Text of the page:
See What HealthDay Can Do For You
Contact Us

Vit C for Pregnant Smokers May Improve Newborn Lung Function

Newborn lung function improved as measured by forced expiratory flow at three months of age

pregnancy

MONDAY, Dec. 24, 2018 (HealthDay News) -- For pregnant smokers, vitamin C supplementation may improve newborn lung function, according to a study published online Dec. 7 in the American Journal of Respiratory and Critical Care Medicine.

Cindy T. McEvoy, M.D., from the Oregon Health & Science University in Portland, and colleagues conducted a randomized trial at three centers involving 251 pregnant smokers. Participants were randomly assigned at 13 to 23 weeks of gestation to vitamin C (125 women) or placebo (126 women). The primary outcome was the measurement of forced expiratory flow (FEF) at 75 percent of the expired volume (FEF75) at 3 months of age.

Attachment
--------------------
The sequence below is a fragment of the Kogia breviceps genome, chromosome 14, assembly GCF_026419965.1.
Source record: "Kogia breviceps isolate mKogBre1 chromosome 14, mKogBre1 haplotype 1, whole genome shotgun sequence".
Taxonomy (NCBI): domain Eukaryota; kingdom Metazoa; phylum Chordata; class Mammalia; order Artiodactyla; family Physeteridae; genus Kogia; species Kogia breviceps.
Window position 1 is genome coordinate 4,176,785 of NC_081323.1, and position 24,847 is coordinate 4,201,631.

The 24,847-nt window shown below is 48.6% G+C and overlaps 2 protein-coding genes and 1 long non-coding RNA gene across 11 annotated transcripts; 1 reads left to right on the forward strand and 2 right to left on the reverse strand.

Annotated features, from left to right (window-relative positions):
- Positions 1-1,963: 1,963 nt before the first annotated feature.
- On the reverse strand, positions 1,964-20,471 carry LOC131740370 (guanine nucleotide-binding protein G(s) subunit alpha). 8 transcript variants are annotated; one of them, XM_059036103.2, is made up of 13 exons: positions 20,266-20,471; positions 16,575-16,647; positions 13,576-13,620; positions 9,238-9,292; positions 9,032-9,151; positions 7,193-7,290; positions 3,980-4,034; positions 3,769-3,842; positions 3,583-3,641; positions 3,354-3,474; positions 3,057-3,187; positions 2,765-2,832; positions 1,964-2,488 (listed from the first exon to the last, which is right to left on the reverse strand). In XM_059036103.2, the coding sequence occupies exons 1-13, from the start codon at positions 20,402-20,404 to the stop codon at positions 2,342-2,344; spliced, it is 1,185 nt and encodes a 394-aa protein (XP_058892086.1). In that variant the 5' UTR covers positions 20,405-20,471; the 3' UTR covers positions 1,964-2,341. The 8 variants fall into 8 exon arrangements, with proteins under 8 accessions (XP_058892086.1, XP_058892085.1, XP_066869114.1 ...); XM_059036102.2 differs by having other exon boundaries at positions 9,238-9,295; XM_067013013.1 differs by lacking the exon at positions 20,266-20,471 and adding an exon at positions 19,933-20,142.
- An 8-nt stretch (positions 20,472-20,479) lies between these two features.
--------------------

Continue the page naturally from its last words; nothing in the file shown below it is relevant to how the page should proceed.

The researchers found that the FEF75 of infants of pregnant smokers randomly assigned to vitamin C did not differ compared with that of infants of pregnant smokers randomly assigned to placebo (200.7 versus 188.7 mL/sec; adjusted 95 percent confidence interval for difference, −3.33 to 35.64; P = 0.10); significant differences were seen for FEF50 (436.7 versus 408.5 mL/sec; adjusted 95 percent confidence interval, 6.10 to 61.30; P = 0.02) and FEF25 to 75 (387.4 versus 365.8 mL/sec; adjusted 95 percent confidence interval, 0.92 to 55.34; P = 0.04). There was a negative correlation for infant FEFs with the maternal risk alleles for the α5 nicotinic acetylcholine receptor.

"Vitamin C supplementation in pregnant women who cannot quit smoking may be a safe, inexpensive, and simple intervention to improve their offspring's pulmonary function by blocking some of the effects of in-utero smoke on lung development," the authors write.

Abstract/Full Text (subscription or payment may be required)
Editorial (subscription or payment may be required)

Physician's Briefing

HealthDay

HealthDay is the world’s largest syndicator of health news and content, and providers of custom health/medical content.

Consumer Health News

A health news feed, reviewing the latest and most topical health stories.

Professional News

A news feed for Health Care Professionals (HCPs), reviewing latest medical research and approvals.